And that could happen

            • Hello CHRIS600UK,

              As a rough guide, take a look at the raw data on Shale well in the USA.

              Note the steep declines in production….

              The Truth About U.S. Shale Oil Production.


              Is all the effort and cost worth it in a world that has to face the harsh reality , that extracting more fossil fuels to burn is a one way ticket to hasten catastrophic, irreversible climate change .

            • I would suggest you do not do that Chris because the experience within the USA in that aspect has absolutely no connection with what may happen in the UK!

              But, if you want to follow that route, then continue along it and you will find it leads to oil/gas self sufficiency and $ billions in tax revenues and huge number of locals and communities who benefit substantially.

            • Yes Chris, it could be deauthorised. Equally, gas might start to be produced and a financial package to the locals and the general public could be established.

              I think you will find the latter quite effective. Lots of greens in Norway, but the Norwegians generally are supportive of oil and gas as it provides the revenue for many projects that wouldn’t otherwise be funded. Maybe that’s part of the reason they are ahead of us in some alternative energy transition?

          • Your points are not difficult at all Jack, simply selective. You can easily find a great number of links from people in the USA who have fracking going on much closer to them and even their schools-and are quite happy about it, and they receive a return from that which they are happy about too. I don’t look too closely any more, but came across a new one only a couple of days ago.

            I am not going to supply those links for you. You know they exist, you could not avoid them with all your “research” but you ignore them.

            You may wish to address the ladies and gentlemen-an improvement on boys and girls-as if they haven’t done the research either, and some won’t, but that doesn’t mean you will be successful in preventing me pointing that out to them and they can make their own choice.

            Nice try, but a little desperate.

        • We’ve come to expect that Oil/Gas and anyone who earns enough, is likely to make use of tax havens to protect themselves from tax. When I lived in Spain my next door neighbour lived there to take advantage of the tax regime. So it’s only what’s expected and you don’t know that the company won’t do that.
          If I was them it’s what I’d do.

          As for the costs of let say PNR’s fracking site, the one I know most about.
          It’s fair to say that the delays caused by protesting and the tremors/traffic light system have probably pushed costs up exponentially, so although you didn’t make much of that, it’s also a fair point.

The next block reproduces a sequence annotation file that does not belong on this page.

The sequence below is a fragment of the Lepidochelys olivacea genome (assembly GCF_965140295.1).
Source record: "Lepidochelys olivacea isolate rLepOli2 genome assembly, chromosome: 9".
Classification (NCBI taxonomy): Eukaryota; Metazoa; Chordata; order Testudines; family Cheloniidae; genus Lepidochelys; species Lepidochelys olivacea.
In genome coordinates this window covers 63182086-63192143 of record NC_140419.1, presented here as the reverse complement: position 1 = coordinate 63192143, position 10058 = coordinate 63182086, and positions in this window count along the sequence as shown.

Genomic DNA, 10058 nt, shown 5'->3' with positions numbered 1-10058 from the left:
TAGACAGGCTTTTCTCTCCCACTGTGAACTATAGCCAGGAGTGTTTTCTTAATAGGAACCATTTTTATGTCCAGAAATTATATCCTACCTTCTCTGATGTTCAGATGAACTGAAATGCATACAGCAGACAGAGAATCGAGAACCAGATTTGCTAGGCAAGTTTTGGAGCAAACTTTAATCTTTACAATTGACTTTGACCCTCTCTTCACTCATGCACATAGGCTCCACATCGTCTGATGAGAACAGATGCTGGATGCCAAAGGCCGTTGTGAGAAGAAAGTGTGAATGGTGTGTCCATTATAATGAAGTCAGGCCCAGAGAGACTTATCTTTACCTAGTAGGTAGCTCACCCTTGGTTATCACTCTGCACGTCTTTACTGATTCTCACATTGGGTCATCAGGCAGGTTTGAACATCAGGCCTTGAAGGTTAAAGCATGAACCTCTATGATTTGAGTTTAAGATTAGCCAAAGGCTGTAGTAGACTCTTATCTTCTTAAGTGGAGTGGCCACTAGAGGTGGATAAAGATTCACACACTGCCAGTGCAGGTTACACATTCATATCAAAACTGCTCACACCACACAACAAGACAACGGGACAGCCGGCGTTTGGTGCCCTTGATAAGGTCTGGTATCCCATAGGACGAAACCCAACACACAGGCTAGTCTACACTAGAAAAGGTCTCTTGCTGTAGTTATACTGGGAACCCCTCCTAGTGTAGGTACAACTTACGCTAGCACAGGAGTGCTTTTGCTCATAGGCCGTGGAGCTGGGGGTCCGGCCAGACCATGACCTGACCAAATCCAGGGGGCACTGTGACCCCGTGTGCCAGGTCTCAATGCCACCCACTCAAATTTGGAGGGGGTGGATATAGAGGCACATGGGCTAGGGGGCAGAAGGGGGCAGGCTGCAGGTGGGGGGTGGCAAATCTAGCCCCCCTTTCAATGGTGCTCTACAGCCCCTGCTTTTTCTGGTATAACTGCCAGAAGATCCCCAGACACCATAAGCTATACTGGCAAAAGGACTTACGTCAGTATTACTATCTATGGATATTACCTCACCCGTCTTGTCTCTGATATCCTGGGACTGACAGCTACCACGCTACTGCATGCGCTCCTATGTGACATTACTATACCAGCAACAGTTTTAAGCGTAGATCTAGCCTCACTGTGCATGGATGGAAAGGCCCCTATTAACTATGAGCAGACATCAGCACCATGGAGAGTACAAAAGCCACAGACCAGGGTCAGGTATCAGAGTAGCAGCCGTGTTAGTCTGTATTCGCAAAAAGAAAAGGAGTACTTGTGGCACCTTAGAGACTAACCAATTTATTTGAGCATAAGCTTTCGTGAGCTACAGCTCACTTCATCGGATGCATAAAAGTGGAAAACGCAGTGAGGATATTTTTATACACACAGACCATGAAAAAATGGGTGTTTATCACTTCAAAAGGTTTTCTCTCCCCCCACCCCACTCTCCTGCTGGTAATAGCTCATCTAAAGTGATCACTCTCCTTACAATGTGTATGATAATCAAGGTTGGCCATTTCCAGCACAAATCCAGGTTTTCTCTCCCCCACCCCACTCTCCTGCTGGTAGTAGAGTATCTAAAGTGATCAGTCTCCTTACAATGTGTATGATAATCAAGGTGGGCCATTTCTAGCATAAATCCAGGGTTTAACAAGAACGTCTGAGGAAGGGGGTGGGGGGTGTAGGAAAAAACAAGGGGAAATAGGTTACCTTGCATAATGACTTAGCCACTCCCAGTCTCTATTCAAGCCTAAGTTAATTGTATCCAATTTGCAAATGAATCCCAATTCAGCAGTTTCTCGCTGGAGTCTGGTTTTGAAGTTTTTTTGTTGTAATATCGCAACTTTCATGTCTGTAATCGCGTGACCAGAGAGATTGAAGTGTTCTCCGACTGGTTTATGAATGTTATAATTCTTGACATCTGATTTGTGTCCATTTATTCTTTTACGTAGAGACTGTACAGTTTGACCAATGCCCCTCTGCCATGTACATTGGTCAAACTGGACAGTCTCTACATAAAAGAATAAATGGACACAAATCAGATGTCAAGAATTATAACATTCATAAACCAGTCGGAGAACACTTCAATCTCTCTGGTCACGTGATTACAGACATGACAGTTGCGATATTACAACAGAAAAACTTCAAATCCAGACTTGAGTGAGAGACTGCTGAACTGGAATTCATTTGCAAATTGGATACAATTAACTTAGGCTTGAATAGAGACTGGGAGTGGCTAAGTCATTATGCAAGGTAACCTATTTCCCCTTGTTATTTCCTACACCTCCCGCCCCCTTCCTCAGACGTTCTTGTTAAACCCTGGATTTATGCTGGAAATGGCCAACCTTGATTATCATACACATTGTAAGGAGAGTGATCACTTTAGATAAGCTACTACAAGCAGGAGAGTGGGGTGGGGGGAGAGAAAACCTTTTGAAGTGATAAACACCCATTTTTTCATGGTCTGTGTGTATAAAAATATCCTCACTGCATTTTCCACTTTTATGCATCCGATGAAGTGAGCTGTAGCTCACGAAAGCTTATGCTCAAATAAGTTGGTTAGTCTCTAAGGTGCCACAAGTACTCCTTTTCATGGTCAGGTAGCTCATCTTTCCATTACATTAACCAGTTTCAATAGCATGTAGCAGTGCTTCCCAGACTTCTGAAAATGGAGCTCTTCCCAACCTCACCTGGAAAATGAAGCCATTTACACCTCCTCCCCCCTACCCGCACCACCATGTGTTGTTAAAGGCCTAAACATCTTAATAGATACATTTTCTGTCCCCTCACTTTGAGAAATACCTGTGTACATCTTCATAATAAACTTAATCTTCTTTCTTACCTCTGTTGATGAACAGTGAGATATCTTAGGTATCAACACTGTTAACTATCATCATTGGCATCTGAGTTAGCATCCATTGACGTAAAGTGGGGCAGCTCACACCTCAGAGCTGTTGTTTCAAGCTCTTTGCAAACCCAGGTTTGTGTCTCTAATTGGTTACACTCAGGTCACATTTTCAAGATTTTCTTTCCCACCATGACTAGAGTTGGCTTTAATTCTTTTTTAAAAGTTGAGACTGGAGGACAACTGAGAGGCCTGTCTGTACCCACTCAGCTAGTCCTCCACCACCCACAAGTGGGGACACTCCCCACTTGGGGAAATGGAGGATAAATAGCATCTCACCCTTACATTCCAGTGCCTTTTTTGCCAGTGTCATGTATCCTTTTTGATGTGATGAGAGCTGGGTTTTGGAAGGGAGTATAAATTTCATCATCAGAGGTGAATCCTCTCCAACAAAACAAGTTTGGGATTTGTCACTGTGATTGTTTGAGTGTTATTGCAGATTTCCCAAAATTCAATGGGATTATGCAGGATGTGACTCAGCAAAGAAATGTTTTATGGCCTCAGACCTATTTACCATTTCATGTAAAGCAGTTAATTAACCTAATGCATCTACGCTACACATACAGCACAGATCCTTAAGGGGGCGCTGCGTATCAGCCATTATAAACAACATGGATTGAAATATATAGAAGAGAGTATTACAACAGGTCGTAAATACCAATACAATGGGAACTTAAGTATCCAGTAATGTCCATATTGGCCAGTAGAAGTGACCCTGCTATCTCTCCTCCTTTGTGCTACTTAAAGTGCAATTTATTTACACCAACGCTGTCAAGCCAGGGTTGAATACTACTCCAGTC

6. Well then Chris, you should show a smiley face Emoji in place of anything constructive to offer, shouldn’t you?!

    Let’s take a look. Oh, a worried face. Not to worry, no-one noticed.

    Oh yes they did.

  7. Or, Chris looking at the recent report:

    “Our findings suggest that changing peoples’ minds first requires them to appreciate what they don’t know.”

    No real hope of that with some, so if you think that is my motivation that is your problem.

    Just think of me as Eddy Stone showing a way through the fog. Some will make use of that others will not. The reality of the rocks will still be there.

  8. Anyone can see you’ve made some fair points, and I’ve learned from them, but I hope you can see how difficult it is to accept information from the oil/gas industry which does not have a good history, and still engages in misinformation.

    No matter how unfair it may feel, no one cares if there are towns or communities that have benefited from fracking – no one wants to be the unlucky one that suffered because the frackers got it wrong, or took shortcuts. Bad news travels fastest, and lingers the longest.

  9. There are many towns, communities and individuals who have benefitted from fracking Chris. Jack seems to have a blind spot as far as they are concerned, and you may share it, which is up to you. But when Francis Egan, at the weekend, had to explain how he was accused as a baby killer I would suggest it is not a case of bad news, but more like selected news and some nasty fabrication.

    • Yes MARTIN ,

      You are correct, 95% of the Cuadrilla PNR residents were offered……………

      Wait for it , now are you sitting down comfortably CHRIS600UK, because this figure is a real blinder.

      They were offered £150 ….

      MARTIN is correct and I’m sorry CHRIS600UK that I didn’t present you with this eye watering number sooner.

      The question is, has £150 tempted you to embrace fracking in your local community ??????